The biggest example of economic deformation on the planet today is the People's Republic of China. The PRC's elite is in a desperate struggle to stay ahead of rising population expectations and keep their collective necks out of the noose and their bodies off street-lamps as some sort of revolutionary "strange fruit". They are the fourth generation of leadership in a movement that has killed tens of millions and impoverished hundreds of millions. They want to unwind this legacy but leave themselves on top. This leads them to make all sorts of economic deformations in order to have a decent shot at achieving their goals. Their deformation triggers corresponding deformations in the rest of the world.
They overproduce engineers, we must underproduce them or watch as the price for engineering talent spirals through the floor and a first world engineer is just another euphemism for unemployed and poor. They enter into a market and inevitably they will either conquer it or we will innovate our own efficiency to the point where they cannot match it by throwing more bodies at the problem.
But these economic deformities themselves cause further stress in the PRC so they have to be unwound as well. Each round of deformation unwinding, hopefully, will be less disruptive than the last and the end result will be a PRC that is sane and reasonably well off, firmly integrated into the Core countries in the global economic system. Simple justice suffers (many of those in the PRC elite deserve to be hung in the street) but our chance of intra-Chinese civil war and nuclear Armageddon appreciably drops if this project succeeds so simple justice will have to be delayed until after the crisis is past. Unfortunately, at that point the bloodiest hands will likely already have died.
Since we're now not talking about economics here but politics, it's quite unpredictable whether those societies (1st, 2nd, and 3rd world all) who have economic deformation imposed on them by the PRC are going to sit still and take it indefinitely. Fortunately, it is starting to looks like they won't have to as PRC wages rise and their competitive cost advantage drops.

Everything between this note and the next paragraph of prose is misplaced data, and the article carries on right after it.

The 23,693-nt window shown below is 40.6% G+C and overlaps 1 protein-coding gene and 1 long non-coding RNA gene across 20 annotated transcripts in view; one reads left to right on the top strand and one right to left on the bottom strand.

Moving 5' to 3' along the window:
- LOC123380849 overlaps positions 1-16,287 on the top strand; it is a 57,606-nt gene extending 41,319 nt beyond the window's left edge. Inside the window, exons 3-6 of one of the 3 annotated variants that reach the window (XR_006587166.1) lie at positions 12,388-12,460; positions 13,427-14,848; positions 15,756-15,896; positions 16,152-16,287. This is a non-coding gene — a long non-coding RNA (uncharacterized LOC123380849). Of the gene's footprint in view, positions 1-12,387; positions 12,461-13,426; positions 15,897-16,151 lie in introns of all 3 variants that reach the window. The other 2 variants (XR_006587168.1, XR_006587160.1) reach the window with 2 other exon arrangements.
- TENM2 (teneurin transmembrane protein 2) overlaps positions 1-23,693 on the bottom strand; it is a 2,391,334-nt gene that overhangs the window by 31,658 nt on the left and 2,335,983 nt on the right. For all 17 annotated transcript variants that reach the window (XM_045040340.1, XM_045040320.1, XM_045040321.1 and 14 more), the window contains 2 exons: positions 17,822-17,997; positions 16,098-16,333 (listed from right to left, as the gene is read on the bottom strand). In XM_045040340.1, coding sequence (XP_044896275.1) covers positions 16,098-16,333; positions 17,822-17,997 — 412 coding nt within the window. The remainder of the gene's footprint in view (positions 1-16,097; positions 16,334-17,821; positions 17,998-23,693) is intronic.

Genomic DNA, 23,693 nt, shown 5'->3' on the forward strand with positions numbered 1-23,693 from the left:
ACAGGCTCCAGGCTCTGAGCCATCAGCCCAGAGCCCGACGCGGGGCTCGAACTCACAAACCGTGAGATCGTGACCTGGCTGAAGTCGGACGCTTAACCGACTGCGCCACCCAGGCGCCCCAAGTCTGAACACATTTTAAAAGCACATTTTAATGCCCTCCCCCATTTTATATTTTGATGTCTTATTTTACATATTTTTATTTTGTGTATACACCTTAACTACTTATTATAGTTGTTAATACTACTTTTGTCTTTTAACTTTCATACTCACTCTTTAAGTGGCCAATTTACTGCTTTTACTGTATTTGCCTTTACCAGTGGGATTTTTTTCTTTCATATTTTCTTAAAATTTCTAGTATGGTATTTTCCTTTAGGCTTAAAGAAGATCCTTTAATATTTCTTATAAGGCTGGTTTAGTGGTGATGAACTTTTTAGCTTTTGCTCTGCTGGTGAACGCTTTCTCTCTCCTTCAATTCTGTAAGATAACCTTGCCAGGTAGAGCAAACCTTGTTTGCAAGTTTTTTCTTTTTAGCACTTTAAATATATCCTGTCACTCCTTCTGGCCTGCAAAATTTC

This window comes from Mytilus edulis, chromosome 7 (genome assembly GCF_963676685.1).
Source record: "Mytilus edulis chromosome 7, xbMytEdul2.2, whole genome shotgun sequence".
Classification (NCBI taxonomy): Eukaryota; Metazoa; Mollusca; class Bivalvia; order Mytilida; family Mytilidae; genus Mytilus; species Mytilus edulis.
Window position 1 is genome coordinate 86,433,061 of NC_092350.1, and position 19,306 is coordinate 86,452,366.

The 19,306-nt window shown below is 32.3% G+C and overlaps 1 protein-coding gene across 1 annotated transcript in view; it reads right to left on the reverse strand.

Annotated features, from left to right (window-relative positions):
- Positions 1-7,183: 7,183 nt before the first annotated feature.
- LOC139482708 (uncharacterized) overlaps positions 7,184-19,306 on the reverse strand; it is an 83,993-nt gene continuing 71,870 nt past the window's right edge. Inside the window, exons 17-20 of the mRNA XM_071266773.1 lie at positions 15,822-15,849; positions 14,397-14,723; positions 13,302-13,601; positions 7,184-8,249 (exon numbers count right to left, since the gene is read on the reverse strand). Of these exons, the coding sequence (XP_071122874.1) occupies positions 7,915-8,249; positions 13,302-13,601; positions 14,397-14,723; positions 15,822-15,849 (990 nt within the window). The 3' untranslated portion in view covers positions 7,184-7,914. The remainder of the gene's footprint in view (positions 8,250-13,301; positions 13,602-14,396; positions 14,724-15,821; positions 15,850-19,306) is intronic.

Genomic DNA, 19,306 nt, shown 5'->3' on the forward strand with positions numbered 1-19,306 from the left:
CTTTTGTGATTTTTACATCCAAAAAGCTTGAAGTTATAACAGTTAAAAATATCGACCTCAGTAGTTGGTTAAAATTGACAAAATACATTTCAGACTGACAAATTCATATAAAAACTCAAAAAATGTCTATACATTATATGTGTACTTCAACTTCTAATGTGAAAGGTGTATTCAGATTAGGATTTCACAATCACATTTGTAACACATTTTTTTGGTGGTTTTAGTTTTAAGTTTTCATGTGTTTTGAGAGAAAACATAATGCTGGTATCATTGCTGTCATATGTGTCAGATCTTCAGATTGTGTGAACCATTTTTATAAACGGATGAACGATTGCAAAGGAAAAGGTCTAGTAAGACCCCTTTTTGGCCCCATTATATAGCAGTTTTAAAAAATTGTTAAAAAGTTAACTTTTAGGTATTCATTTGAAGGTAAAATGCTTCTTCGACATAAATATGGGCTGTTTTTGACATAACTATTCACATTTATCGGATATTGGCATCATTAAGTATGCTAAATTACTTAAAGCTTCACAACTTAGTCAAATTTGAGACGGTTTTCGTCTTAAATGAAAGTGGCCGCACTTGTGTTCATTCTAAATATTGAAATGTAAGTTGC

So, what is the proper response if one of your trading partners does this to you? I guess it has to do with how flexible your society is. Can you afford to absorb some social change that would otherwise have to be expressed internally at your partner? Is your partner doing so as a desperation move to avoid revolution? Do you want revolution in that partner? What would be the consequences of that revolution in creating further stress in the system (could you get a Great Depression style chain reaction going)? In the end, it's going to be a case by case study but at least now we've got somewhat better questions.
January 13, 2005
Die Eminent Domain, Die
David Sucher notes that:
This is fine, as far as it goes but the analysis suffers from a common problem, treating a variable as a constant. The market could not solve the problem of the dual coincidence that was necessary for trade for quite a long time. Then, somebody invented money and we no longer had to have a dual coincidence. Situations of trade without money were renamed barter and we moved on, I believe somewhere around the bronze age.
Eminent Domain may solve the "endless bargaining problem" but what, in fact, is the endless bargaining problem? Google is no help (no results) and I'm not particularly familiar with any economic literature that describes it as such. Eminent domain is the application of the violence of the state to the problem of people not willing to part with their property at a price that the buyer is willing to agree to.
In fact, I think that the history of eminent domain is an attempt to pretty up a practice that is as old as government, simple property expropriation. The state, having the necessary arms, took what it wanted and paid nothing in compensation. Who would complain, or at least survive to complain twice when government was not usually based on the consent of the governed but on might makes right?
So if we've got something of an appendix of old time state coercion here, it seems like a great opportunity for the market to step in and provide a superior alternative. It's a pity that politically bankrupt ideas survive so much longer than economically bankrupt ones.
Andrew Sullivan really must be going on some sort of personal faith roller coaster. I can't imagine any other reason he's react so foolishly to a personal statement by President Bush regarding the personal challenges of the presidency. President Bush "see how you can be president without a relationship with the Lord." Sullivan sees that as a threat to atheists. It is no such thing.
I don't see how you can work at a garbage dump without nose plugs or how you can be a thin chef that's any good but if I saw such things appear before my eyes, I wouldn't lift a finger to correct the world but rather correct my impressions. I'm sure that President Bush would too if we ever would elect an atheist president in his lifetime and he did well.